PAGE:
DZone: Is it all down to the software? Does using Keynote mean my presentation will be better than if I use PowerPoint?

Jesse Desjardins: Keynote for Mac is definately the premium solution for creating amazing looking presentations, but it's definately not just down to the software because i've seen some pretty horrible presentations made with it also. Everything design wise just works better on mac, end of story, period.

Most of my live presentations contain a lot of images and video clips and they just embed beautifully in Keynote. Whenever I have to pull off the same effect in PowerPoint I get really angry, it's do-able but it's a lot more work.

DZone: Have you any tips on how to deliver a great presentation?

Jesse Desjardins: Having a crystal clear picture of who your audience is and a ridiculous amount of preparation, for me that's it. 

DZone: Who are your role model presenters? Or what are the best presentations you've seen?

Jesse Desjardins: Oh man, I just have way too many. I think Gary Vaynerchuck is a great presenter, and he doesn't present with any slides. He curses like a sailor so I wouldn't put him on stage at TED but his passion is amazing. I'm a big fan or well designed presentations that can have a second life online. If you look on slideshare there are plenty of presenters who get it and are reaching a far greater audience then they could ever get giving a live presentation.

DZone: When it comes to technical presentations, people tend to rely on bullet points a lot. How can you avoid this?

Jesse Desjardins: Ya I get this a lot. It's the same in most corporate presentations, the excuse I hear is "it's very technical so we need to leave them with handouts". That's fine, just don't present your document on screen. The big thing with putting all your information on the screen in bullet points is that people read ahead. So create your handouts, save it, then create another version to present on screen.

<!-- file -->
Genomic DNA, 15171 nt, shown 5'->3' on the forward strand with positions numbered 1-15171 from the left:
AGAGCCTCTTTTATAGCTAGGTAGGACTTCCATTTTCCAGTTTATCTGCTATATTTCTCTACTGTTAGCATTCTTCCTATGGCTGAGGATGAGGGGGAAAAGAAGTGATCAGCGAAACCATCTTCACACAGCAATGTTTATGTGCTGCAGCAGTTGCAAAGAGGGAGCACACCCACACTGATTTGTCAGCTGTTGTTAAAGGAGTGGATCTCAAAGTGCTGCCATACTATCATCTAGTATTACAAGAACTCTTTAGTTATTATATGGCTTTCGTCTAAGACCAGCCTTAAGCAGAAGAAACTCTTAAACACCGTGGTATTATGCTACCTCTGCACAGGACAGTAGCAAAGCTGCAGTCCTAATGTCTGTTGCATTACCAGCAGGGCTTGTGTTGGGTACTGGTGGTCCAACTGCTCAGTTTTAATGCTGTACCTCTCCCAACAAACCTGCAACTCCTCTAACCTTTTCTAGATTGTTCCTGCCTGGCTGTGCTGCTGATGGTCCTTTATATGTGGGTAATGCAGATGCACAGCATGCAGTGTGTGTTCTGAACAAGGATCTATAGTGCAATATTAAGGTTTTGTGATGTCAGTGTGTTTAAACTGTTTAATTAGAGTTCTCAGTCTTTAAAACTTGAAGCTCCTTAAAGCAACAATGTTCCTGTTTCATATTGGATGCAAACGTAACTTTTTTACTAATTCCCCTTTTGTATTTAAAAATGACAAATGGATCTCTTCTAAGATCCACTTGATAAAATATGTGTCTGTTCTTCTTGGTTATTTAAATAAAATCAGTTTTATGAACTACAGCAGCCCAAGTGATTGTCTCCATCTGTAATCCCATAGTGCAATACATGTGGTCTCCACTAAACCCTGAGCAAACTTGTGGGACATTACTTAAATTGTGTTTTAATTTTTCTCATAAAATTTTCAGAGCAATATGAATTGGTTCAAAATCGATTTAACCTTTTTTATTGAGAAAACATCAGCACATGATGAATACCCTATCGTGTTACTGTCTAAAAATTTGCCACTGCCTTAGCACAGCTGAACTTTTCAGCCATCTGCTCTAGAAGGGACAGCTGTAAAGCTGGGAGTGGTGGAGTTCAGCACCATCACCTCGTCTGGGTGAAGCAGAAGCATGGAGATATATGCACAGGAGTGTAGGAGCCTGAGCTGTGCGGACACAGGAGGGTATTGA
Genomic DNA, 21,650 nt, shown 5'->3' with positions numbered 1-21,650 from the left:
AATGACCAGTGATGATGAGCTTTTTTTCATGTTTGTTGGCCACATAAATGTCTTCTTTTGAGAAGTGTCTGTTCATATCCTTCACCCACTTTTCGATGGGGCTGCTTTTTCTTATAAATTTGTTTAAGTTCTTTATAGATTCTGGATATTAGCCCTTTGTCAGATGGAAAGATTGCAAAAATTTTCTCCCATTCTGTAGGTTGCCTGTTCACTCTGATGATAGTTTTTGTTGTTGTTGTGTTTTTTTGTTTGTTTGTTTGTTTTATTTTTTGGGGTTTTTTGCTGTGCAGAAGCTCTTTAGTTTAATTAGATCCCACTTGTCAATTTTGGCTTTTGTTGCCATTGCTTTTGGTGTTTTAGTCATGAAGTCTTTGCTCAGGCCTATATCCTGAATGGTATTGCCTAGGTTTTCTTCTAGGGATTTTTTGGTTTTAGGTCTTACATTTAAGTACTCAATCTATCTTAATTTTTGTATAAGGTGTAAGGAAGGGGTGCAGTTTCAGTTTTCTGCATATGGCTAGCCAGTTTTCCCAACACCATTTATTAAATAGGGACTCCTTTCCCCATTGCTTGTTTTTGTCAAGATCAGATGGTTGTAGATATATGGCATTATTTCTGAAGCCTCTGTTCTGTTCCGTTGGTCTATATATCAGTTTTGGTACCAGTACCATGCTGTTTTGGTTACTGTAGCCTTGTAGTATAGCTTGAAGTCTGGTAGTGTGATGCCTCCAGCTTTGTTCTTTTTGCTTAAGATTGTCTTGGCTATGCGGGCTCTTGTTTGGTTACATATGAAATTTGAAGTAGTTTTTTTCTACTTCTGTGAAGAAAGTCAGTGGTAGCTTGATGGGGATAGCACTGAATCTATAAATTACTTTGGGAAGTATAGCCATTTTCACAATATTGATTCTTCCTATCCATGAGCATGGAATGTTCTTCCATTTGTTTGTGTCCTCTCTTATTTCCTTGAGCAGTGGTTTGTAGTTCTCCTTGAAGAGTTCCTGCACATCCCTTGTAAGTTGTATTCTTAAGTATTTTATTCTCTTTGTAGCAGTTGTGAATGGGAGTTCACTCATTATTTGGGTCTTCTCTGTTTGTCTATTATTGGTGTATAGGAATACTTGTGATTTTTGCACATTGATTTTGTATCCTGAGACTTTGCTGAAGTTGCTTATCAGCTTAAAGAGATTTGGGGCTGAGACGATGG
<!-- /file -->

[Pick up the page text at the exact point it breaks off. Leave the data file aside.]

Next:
Have you any presentation tips to share? Are there any outstanding technical presentations that you've seen? Share your thoughts in the comments section.

Comments

Jim Bethancourt replied on Tue, 2011/04/12 - 9:00am

The book Slide:ology by Nancy Duarte is a fantastic read if you're looking for a good book on how to put together a great presentation and different ways to present what you'd like to get across to your audience. Death by bullet points and "slideuments" are two of the most memorable takeaways of things to avoid.

Damien Lepage replied on Tue, 2011/04/12 - 9:11am

Nice article, thanks. Good slides are just one ingredient for success. Another big one is definitely public speaking skills. This is also something that can be learned. I would recommend Toastmasters over any formal training in this matter.